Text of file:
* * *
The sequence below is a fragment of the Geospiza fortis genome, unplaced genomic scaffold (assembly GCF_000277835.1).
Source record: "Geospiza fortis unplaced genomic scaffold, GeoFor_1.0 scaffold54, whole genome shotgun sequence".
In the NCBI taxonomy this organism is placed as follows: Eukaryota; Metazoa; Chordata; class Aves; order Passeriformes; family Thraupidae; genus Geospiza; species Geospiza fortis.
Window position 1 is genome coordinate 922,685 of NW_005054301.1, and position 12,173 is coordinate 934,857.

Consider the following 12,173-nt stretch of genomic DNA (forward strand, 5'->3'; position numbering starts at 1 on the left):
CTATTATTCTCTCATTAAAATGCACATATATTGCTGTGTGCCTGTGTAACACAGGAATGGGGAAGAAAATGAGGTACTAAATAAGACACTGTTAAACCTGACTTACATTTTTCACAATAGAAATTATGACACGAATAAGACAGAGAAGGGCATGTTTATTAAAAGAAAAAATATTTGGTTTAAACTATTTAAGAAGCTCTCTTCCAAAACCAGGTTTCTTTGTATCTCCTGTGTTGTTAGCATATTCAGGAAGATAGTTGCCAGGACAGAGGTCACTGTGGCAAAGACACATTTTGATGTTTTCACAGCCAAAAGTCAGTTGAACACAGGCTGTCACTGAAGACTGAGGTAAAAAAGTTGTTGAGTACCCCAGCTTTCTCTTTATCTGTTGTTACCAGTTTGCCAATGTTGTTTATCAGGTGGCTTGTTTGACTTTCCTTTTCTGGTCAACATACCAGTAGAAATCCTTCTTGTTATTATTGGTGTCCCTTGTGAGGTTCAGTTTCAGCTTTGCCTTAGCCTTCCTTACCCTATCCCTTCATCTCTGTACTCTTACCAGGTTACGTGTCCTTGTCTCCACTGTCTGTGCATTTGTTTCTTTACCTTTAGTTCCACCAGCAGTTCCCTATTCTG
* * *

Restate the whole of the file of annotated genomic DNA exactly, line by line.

The sequence below is a fragment of the Geospiza fortis genome, unplaced genomic scaffold (assembly GCF_000277835.1).
Source record: "Geospiza fortis unplaced genomic scaffold, GeoFor_1.0 scaffold54, whole genome shotgun sequence".
In the NCBI taxonomy this organism is placed as follows: Eukaryota; Metazoa; Chordata; class Aves; order Passeriformes; family Thraupidae; genus Geospiza; species Geospiza fortis.
Window position 1 is genome coordinate 922,685 of NW_005054301.1, and position 12,173 is coordinate 934,857.

Consider the following 12,173-nt stretch of genomic DNA (forward strand, 5'->3'; position numbering starts at 1 on the left):
CTATTATTCTCTCATTAAAATGCACATATATTGCTGTGTGCCTGTGTAACACAGGAATGGGGAAGAAAATGAGGTACTAAATAAGACACTGTTAAACCTGACTTACATTTTTCACAATAGAAATTATGACACGAATAAGACAGAGAAGGGCATGTTTATTAAAAGAAAAAATATTTGGTTTAAACTATTTAAGAAGCTCTCTTCCAAAACCAGGTTTCTTTGTATCTCCTGTGTTGTTAGCATATTCAGGAAGATAGTTGCCAGGACAGAGGTCACTGTGGCAAAGACACATTTTGATGTTTTCACAGCCAAAAGTCAGTTGAACACAGGCTGTCACTGAAGACTGAGGTAAAAAAGTTGTTGAGTACCCCAGCTTTCTCTTTATCTGTTGTTACCAGTTTGCCAATGTTGTTTATCAGGTGGCTTGTTTGACTTTCCTTTTCTGGTCAACATACCAGTAGAAATCCTTCTTGTTATTATTGGTGTCCCTTGTGAGGTTCAGTTTCAGCTTTGCCTTAGCCTTCCTTACCCTATCCCTTCATCTCTGTACTCTTACCAGGTTACGTGTCCTTGTCTCCACTGTCTGTGCATTTGTTTCTTTACCTTTAGTTCCACCAGCAGTTCCCTATTCTG